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To clarify my earlier post re chemo

Just a quick note to clarify some of what I said earlier. I apologize for sounding militant at times. I wanted to say that things have changed a lot since I981 when I was treated for ovca. I also worked in gyn/onc several years later and was also exec director of a non-profit for women with cancer. I do believe very much that, if possible, it is best to seek treatment at one of the 40 official NCI cancer centers in the U.S.  They participate in the latest clinical trials and have all the newest equipment and diagnostic and treatment modalities. Nowadays, oncologists can tailor chemo to each individual patient, testing what works best against your specific tumor cells. The treatment I was given back in 1981 has been greatly refined now, thank goodness! Radiation can also be targeted to within one millimeter of the tumor, thereby protecting surrounding  healthy tissue from radiation.If they need to, an oncologist at an official NCI cancer center can submit a patient's case file to the National Cancer Institute for evaluation and a second opinion, as was done in my own case when my chemo failed. NCI turned me down for a new clinical trial saying I would be resistant to all further chemo since I had been given the maximum dosage of what was then the most aggressive chemo regimen.  They recommended radiation.  I remember perfectly the exact wording of the letter they sent to my oncologist: "radiation is this patient's only chance for long term remission". If I had not been going to a teaching hospital with an NCI official cancer center, my doc might not have had the option of submitting my case for NCI review and getting such a quick response from them and I might not be here writing to you.  My two children, 8 and 10 yrs old, were my inspiration to fight so hard. We women need to fight for ourselves, too, as much as we would for our families. Your participation in this website is smart! You guys have to be your own best advocates! Be as pro-active as you can about your nutrition and your care. I even brought my own food to my 2 day hospital chemo stays because I wanted to eat only healthy, natural, food, not the typical hospital junk. What good is jello, for heaven's sake, or instant mashed potatoes? Eat natural yogurt - the cultures are important for your poor digestive track getting assaulted by the chemo or take probiotics to supplement, too. Make raw or lightly steamed broccoli salads, eat lots of raw crudites. Make giant salads with a little protein in them but lots of fresh organic veggies. Get a juicer and make yummy juices from carrots and apples and whatever else pleases you. Munch out on berries and cherries and grapes. Get plenty of sleep! Put events on your calendar and look forward to them. Plan on feeling good for that special day and pop that wig on your head and put some makeup on your face and take the time to make yourself so healthy that you nearly fool yourself! Every moment you can feel normal has a positive impact on your health! Yes, I know that nowadays many women wear their baldness proudly. I did not wear a wig at home, but when I was out socially, I got so tired of everyone talking about my cancer. I remember on my 35th birthday celebration  a male acquaintance came up to me and start crying and all I wanted was to feel festive that night! Had I not worn the wig when I went to summer parties and weddings, my bald head would have been a constant reminder to everyone.  Having cancer is guaranteed to make you feel all alone in your battle sometimes - so, wearing that wig allowed me to merge with the crowd. What a nice break that was! Looking in the mirror, puffy face and all, I could still smile and say, not bad, all things considered! Even if you are so weak you have to spend the day reclining on a chaise lounge at barbeque parties, at least you are socializing.  Of course, it also brings relief and joy to your loved ones, your caretakers, to see you enjoying yourself. Seek joy wherever and whenever you can. Eat healthfully. Stay informed and educated about the latest developments. Ask questions of your oncology team. Get support. Ask for help from family and friends. Listen to your inner - follow your instincts about what you need to eat or do or not do. I craved raw broccoli like crazy and back in those days people did not know about broccoli and anti-oxidants, etc. Tune in to yourself. You are unique and powerful.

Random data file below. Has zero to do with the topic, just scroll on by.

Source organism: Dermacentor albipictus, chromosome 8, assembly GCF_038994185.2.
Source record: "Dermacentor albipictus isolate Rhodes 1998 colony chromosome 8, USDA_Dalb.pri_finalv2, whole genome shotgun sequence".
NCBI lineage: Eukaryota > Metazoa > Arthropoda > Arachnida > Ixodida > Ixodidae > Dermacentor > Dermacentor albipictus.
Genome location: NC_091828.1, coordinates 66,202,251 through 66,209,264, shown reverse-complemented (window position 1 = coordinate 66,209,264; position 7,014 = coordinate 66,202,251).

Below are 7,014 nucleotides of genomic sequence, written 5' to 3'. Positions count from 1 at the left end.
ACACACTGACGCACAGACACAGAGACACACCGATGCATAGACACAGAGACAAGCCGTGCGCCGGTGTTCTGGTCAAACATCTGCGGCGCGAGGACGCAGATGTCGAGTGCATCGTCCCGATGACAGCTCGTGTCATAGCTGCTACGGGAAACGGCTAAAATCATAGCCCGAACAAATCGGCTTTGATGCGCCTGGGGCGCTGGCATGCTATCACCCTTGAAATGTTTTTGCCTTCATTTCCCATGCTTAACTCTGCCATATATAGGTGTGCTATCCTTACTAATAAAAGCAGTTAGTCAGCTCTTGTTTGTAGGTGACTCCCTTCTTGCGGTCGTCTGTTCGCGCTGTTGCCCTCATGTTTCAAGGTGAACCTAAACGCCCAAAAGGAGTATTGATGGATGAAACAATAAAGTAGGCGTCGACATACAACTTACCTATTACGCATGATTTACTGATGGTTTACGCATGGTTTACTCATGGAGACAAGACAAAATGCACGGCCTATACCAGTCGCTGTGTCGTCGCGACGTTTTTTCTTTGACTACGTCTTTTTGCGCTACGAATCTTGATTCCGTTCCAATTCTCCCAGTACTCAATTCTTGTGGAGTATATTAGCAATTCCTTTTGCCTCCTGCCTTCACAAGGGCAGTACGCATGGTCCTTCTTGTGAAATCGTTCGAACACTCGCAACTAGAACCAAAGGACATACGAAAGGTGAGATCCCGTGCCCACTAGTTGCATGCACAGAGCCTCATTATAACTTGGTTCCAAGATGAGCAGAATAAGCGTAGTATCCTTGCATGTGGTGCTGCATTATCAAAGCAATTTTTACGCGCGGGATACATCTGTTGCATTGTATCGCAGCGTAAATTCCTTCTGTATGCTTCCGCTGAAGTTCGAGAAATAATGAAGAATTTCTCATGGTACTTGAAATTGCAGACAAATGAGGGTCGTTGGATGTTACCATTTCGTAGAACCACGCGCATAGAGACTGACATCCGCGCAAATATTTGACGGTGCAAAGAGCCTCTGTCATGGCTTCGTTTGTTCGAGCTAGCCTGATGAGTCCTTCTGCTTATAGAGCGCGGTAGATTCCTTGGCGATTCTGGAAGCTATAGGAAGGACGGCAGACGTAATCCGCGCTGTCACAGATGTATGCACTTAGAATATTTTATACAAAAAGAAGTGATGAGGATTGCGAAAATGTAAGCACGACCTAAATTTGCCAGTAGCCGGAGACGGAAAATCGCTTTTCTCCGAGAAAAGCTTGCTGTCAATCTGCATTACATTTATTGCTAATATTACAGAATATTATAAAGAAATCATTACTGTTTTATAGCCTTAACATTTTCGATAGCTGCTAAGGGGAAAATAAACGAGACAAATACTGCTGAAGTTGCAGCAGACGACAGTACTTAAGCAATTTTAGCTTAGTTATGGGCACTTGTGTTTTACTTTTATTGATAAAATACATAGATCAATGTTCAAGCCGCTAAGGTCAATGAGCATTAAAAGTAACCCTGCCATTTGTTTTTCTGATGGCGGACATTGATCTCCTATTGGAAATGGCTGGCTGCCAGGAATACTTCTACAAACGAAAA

4 Responses
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523728 tn?1264621521
Words of wisdom, thanks for sharing.  These are tough times for many of us here and any optimism is much appreciated.  
Sharon
Helpful - 0
Avatar universal
Thank you for all the information you took the time to write us, it was very thoughtful of you.
Jane
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822194 tn?1263689103
The bald thing has been a political statement for me. My family and I had portraits done w/ my bald head. If you go to my profile you can see one. It is the preview one...can't wait to get the rest. Thank you again NHGIBBY...you continue to inspire....
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792410 tn?1270315500
Thank you for posting your story.  I have read much online about the benefits of radiotherapy for the treatment of ovarian cancer.  Apparently it used to be used frequently.  The two hospitals I've been to have never even mentioned it.  It's very confusing.
Helpful - 0
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